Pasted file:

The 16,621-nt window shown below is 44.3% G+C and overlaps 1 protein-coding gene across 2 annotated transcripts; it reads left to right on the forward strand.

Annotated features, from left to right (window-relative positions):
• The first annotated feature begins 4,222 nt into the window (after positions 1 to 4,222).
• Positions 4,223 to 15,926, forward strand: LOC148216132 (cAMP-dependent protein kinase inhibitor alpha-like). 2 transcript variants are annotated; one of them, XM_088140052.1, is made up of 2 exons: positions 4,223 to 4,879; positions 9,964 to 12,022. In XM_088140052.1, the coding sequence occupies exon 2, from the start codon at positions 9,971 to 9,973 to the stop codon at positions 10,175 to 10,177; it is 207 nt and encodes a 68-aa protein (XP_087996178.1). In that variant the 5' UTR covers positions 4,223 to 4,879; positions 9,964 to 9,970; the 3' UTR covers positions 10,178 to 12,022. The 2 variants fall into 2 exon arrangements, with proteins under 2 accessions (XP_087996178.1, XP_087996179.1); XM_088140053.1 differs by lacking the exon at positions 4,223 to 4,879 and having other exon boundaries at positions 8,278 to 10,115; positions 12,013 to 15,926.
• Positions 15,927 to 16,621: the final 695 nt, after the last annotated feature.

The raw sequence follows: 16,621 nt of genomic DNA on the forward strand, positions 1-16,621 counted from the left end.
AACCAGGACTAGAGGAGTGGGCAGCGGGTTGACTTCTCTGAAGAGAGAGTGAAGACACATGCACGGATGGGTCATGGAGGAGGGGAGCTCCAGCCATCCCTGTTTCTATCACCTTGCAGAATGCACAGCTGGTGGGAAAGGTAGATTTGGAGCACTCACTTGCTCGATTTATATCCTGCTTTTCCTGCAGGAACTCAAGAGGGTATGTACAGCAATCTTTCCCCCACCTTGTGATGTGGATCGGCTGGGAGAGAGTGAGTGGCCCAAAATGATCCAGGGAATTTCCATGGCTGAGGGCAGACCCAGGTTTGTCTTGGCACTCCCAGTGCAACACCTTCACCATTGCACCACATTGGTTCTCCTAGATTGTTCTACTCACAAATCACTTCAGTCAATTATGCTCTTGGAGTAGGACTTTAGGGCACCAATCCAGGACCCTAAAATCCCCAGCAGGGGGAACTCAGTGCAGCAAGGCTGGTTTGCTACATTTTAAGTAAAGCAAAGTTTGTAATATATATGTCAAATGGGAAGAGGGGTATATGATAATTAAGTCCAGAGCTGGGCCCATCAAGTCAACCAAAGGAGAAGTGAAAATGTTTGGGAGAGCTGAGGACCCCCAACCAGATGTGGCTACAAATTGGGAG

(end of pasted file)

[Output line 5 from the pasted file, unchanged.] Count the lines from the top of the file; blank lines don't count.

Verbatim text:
• Positions 15,927 to 16,621: the final 695 nt, after the last annotated feature.